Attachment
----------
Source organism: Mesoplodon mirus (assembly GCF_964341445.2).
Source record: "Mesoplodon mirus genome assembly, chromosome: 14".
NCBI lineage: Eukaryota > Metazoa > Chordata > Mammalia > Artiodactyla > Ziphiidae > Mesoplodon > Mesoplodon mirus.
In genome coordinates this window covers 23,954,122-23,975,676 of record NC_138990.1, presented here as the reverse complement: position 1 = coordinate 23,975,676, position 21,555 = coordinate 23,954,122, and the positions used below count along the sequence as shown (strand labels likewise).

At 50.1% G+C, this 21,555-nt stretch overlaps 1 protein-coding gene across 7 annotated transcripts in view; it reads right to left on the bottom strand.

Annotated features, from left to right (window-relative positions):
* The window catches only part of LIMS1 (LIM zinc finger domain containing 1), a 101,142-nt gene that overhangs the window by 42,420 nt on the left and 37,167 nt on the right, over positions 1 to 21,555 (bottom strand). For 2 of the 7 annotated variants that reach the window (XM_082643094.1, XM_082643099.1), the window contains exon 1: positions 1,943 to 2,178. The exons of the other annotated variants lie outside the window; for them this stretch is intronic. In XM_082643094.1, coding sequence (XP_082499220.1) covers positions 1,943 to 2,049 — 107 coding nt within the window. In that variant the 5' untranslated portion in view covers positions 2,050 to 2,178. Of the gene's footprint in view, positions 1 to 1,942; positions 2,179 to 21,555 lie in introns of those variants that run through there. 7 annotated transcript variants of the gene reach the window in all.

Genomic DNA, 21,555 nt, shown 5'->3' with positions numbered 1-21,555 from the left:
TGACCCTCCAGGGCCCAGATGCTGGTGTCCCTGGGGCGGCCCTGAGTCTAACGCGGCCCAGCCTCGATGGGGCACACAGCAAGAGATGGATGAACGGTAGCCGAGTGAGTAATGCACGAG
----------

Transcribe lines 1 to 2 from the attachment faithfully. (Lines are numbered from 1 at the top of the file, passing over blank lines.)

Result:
Source organism: Mesoplodon mirus (assembly GCF_964341445.2).
Source record: "Mesoplodon mirus genome assembly, chromosome: 14".